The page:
Open Center History: The Art of Dying 5

Spiritual, Scientific and Practical Approaches to Living and Dying

The Open Center has been engaged with the the great matter of living and dying for well over twenty years now, and has seen the discussion of this topic move closer to the heart of society and away from the fringes. One of the most memorable of the conferences on Dying that we produced took place just three years ago. It was striking for a number of reasons including the first delivery to a large audience of the scientific results from a clinical trial conducted by NYU on the use of psilocybin (magic mushrooms) with stage four cancer patients experiencing existential dread or great fear of death.

It was deeply moving to see how effective this molecule is when used appropriately in a clinical setting. As Michael Pollan remarked in a New Yorker article a few years ago, if psychiatrists had known that 75% of patients taking psilocybin would have one of the top five most meaningful experiences of their lives, the direction of psychiatry in the last fifty years might have been different. Thanks to the impeccable research conducted not just at NYU but also at Johns Hopkins and UCLA, we are starting to emerge from the darkness and ignorance of the War on Drugs to realize that these ‘sacred substances’, as indigenous cultures have long considered them, have great therapeutic and spiritual value for our culture if used in the right way.

A second factor that made Art of Dying 5 so memorable was the panel on Near Death and End of Life experience with three outstanding physicians – British psychiatrist Peter Fenwick, Dutch cardiologist PIm Van Lommel, and American neurosurgeon Eben Alexander. If there was a more gripping panel on this topic anywhere in America that year, we didn’t hear about it. As the moment of death is studied more closely, as more and more people return to life after medical resuscitation following heart surgery, evidence is steadily accumulating that points toward the survival of consciousness after death.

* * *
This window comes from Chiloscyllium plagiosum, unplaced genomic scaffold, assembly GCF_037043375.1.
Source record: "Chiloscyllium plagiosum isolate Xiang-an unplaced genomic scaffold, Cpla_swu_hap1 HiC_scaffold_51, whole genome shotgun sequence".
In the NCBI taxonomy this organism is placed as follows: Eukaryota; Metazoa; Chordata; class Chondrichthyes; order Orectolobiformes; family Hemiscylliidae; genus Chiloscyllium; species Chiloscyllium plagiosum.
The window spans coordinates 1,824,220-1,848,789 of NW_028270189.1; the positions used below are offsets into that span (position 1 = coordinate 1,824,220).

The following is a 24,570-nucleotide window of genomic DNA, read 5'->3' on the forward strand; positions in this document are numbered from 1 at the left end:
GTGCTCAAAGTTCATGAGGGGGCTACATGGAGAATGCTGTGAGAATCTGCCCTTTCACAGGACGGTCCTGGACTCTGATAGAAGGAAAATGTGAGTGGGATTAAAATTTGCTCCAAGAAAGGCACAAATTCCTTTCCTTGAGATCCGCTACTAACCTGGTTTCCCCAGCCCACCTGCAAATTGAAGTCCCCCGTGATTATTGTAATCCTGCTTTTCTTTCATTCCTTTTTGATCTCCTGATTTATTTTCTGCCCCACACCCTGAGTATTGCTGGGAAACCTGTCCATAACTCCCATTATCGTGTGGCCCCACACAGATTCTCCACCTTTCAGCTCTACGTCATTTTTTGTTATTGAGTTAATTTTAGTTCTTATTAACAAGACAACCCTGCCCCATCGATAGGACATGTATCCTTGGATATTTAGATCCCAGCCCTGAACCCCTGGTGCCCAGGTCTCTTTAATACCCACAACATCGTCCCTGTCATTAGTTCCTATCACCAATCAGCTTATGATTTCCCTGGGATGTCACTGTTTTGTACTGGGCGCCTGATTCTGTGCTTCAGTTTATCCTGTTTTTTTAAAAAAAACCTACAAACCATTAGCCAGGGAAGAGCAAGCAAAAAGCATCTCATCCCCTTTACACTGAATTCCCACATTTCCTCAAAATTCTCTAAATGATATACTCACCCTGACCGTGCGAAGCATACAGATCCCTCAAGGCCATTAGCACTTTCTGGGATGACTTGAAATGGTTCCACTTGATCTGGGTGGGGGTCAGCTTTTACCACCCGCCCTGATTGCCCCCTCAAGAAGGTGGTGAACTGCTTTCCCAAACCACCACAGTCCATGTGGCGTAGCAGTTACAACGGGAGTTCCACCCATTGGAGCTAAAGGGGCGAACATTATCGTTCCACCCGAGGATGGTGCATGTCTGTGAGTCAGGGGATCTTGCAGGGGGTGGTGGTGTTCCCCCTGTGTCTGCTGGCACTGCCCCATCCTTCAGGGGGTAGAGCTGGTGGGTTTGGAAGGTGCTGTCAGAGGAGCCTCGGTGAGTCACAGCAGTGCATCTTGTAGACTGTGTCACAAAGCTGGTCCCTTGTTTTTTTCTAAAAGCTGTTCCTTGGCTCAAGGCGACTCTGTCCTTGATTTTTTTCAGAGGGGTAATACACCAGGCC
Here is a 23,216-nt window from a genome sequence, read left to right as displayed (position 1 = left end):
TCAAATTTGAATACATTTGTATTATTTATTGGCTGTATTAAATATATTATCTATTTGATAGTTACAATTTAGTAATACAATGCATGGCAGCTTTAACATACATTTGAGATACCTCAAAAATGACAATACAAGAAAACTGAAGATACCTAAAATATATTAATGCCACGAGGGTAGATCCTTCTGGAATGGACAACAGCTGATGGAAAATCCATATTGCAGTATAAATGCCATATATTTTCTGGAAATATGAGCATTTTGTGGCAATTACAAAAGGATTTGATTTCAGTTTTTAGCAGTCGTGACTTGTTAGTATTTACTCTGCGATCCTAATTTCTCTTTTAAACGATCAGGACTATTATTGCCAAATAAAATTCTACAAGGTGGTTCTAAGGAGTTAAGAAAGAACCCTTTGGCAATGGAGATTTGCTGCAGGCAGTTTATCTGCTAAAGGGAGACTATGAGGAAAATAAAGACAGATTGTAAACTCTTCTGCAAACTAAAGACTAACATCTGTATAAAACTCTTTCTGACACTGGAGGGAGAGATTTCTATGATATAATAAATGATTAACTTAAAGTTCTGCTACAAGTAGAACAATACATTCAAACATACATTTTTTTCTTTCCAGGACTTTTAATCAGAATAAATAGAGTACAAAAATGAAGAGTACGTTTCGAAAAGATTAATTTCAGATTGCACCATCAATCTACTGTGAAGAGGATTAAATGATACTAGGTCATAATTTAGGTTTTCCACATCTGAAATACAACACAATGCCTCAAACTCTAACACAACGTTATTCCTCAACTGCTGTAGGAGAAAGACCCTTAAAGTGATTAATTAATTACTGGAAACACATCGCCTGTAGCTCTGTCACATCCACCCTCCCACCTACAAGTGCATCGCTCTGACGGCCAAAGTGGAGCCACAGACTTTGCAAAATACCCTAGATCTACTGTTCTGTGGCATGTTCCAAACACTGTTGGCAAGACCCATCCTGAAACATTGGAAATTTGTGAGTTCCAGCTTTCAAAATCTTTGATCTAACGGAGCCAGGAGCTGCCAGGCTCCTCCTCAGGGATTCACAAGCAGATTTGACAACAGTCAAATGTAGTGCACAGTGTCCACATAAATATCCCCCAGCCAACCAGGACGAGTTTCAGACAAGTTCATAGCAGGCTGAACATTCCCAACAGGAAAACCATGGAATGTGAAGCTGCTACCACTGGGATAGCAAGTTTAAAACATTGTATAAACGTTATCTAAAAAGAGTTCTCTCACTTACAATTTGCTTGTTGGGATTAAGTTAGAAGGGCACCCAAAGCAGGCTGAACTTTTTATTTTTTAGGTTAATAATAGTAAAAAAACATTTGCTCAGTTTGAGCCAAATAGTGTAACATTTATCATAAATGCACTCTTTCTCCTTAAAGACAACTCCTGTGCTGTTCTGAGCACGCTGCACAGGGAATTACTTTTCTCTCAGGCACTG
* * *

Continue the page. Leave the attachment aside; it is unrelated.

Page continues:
Is there any topic more significant than this? And so the Open Center continues its innovative work in this field as holistic approaches to dying are increasingly embraced by American society. Now with the Art of Dying Institute and its certificate training in Integrative Thanatology, our commitment to this field grows only deeper, along with our conviction that this is some of the most important work any organization can be involved with anywhere. We have a proud legacy in this field and we hope our contribution will only grow stronger with time.